Anyone looking for the dawn to come is inevitably going to be looking in one direction: east. As a result, the orientation towards east became associated with Christ himself.

What that means for us Catholic Christians is that the very direction we face at Mass symbolizes and expresses our hope in and love for God. Just as in the west, kneeling embodies humility, and genuflecting expresses respect and honor, even the very direction you face while standing is rich with significance. Even if your parish doesn’t technically face east, still the common orientation ad orientem of everyone at Mass—priests and laypeople alike—can be breathtaking to behold: a whole host of believers gathered, expectant, looking in the same direction, awaiting the coming Lord.

Strange behavior or united in our gaze?

But maybe you find all this ad orientem stuff off-putting or strange just because it seems so impersonal. “With his back to the people!” It’s true, it may look that way. But Father has no more turned his back on you than has everyone else who’s standing in front of you at Mass. The reality is, we’re all just facing the same direction.

Fundamentally, it’s about a common direction of prayer. Father actually will turn and face you from time to time—that’s when you know he’s talking to you. But most of the time when you’re all facing the same direction, that’s Father praying. That’s when we’re all praying. Ad orientem is about a common direction of prayer.

Prayer is a tough thing. If we’re honest, most of us would rather not do it. We’re comfortable with lecture halls, political rallies, and sporting events. We’re comfortable with what’s merely human.

Beholding the Lamb of God, the Bridgegroom

But with prayer, we have to do with God, and Masses celebrated ad orientem remind us of that. We aren’t there to face a priest. We’re there to behold God. We share in the work of the Mass, but Christ is the reason we’re all there. He’s the one we’re waiting for.

Thousands of years ago, the Psalmist likened the tabernacle, the place of God’s presence, to the sun, which, “as a bridegroom coming out of his bride chamber, hath rejoiced as a giant to run the way” (Ps 18.6 [19.6]). Today we all turn to watch the bride walk down the aisle, but back then it was the opposite. It was the glory of the bridegroom to break forth like the dawn and stride towards his bride in marriage.

The Church Fathers saw in that verse the figure of Christ: he is the decisive presence of God with his people. The apostles say that when Christ comes again, it will be like a wedding. Christ the bridegroom will burst forth again like the dawn for his waiting bride. What direction will that bride be facing?

-Adam Myers

 

A Message from the Worthy Grand Knight

Greetings all! My name is Sam Esparza, and if you didn’t get the chance to talk to one of the Knights last night, I’m going to tell you about what goes on in our chapter in preparation for Go Roman Week next week. Now I know what you’re thinking: “Knights of Columbus? Isn’t that the organization of old guys that dress up sometimes and have all those steak dinners?” While that seems to be the stereotype that has come about nowadays, that isn’t exactly the case. Yes, the commonality of parish councils seems to be that seniors make up the majority of them, but the Knights of Columbus is open to any young man 18 years of age or over. In fact, college councils like us were established to get young men more involved and to really understand this organization that we become part of for the rest of our lives.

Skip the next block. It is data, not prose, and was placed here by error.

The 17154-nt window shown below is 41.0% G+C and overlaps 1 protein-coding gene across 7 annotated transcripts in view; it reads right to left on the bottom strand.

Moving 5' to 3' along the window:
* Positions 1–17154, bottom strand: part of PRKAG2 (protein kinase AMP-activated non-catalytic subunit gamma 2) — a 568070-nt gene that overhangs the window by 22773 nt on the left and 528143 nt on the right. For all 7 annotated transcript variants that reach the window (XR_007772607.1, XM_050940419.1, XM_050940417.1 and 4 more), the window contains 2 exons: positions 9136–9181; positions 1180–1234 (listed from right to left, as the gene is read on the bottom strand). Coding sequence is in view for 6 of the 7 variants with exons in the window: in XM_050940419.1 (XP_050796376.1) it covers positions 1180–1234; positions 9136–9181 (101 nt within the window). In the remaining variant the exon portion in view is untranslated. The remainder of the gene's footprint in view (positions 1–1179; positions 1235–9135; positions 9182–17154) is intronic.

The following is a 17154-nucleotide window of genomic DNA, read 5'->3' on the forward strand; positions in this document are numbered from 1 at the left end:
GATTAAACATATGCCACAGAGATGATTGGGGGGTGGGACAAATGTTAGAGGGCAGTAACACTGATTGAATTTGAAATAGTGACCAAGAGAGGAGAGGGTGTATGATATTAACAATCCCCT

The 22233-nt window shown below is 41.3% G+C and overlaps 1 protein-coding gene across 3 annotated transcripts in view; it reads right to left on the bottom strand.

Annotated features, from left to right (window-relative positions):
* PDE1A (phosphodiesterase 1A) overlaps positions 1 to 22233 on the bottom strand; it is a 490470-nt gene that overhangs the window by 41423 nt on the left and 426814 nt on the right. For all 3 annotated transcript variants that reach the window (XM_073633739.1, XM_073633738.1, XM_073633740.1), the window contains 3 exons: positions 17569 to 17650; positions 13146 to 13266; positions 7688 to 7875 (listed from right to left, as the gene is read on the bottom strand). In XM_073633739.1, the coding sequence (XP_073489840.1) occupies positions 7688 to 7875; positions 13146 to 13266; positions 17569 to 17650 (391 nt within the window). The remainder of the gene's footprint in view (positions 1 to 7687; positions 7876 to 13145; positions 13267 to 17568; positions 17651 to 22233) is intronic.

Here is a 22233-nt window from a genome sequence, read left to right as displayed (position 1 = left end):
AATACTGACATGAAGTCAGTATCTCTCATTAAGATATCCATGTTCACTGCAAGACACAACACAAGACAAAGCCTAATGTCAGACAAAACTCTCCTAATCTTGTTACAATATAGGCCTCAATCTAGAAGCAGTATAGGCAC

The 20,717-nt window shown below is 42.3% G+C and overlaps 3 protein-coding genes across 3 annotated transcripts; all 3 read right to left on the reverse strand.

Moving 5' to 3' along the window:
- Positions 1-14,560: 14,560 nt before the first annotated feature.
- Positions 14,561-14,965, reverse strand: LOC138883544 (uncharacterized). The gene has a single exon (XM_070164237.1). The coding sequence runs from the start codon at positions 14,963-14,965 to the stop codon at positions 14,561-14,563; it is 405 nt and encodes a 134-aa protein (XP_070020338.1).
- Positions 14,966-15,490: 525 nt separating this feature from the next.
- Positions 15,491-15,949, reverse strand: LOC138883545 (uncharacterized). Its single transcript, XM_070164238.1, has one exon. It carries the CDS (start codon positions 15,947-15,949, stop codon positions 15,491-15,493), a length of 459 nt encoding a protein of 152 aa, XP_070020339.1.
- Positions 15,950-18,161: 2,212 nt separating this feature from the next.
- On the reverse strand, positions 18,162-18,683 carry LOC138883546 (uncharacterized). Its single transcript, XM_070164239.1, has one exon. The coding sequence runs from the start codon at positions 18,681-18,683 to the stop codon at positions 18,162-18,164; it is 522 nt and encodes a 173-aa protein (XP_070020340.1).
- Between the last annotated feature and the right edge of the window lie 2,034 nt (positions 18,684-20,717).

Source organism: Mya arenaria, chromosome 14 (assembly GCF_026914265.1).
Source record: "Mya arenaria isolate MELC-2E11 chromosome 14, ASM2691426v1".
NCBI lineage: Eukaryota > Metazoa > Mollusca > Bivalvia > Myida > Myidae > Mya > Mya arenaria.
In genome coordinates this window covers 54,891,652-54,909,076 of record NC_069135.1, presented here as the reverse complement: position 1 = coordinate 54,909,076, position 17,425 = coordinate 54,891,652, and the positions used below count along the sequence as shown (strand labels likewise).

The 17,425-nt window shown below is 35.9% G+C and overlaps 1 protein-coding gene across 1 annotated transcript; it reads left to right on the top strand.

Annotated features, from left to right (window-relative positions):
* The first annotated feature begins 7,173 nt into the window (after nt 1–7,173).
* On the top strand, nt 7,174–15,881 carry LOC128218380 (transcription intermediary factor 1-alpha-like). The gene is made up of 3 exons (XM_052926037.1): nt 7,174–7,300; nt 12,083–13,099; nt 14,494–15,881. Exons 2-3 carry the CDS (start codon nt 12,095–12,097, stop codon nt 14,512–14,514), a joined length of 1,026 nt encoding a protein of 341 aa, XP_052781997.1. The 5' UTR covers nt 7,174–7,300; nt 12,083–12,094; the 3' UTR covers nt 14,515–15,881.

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Now this still leaves the question: What is the KoC? There are a lot of titles and accolades attributed to it: it is the world’s largest Catholic fraternal organization, it has been called the strong right arm of the church, but the organization really started as an insurance company (believe it or not). Father Michael J. McGivney, our founder, established the Knights as a way to insure the families of Catholic men. This mission was devised as a way to take care of men and their families during a time when Catholic men were at risk of dying in their dangerous workplaces. What he did not foresee, however, was the rise of brotherhood among the men that joined. Now, over 100 years later, that brotherhood is close to 2 million strong.

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Here at our Baylor Council, we have high hopes for this upcoming year.

Of course, Go Roman Week (Aug. 30-Sept. 2) isn’t the only time we focus on these important aspects of being Catholic men, we look forward to all the activities we can participate in this upcoming year. We plan to participate in more Pro-life activities like the Annual March for Life, weekly pro-life prayers, and partnering with Pro-life Waco for any other opportunities we may encounter. We look forward to our Social Events as well, such as the yearly trip we take to the Texas Stars Hockey Game, or our annual basketball cookout known comically known as Sausagefest. We look forward to everything we have in store this year, and to meeting all of the young men interested in joining our council.

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Sam Esparza will be the Grand Knight for the upcoming school year. He is a senior, Physics major, from El Paso, TX.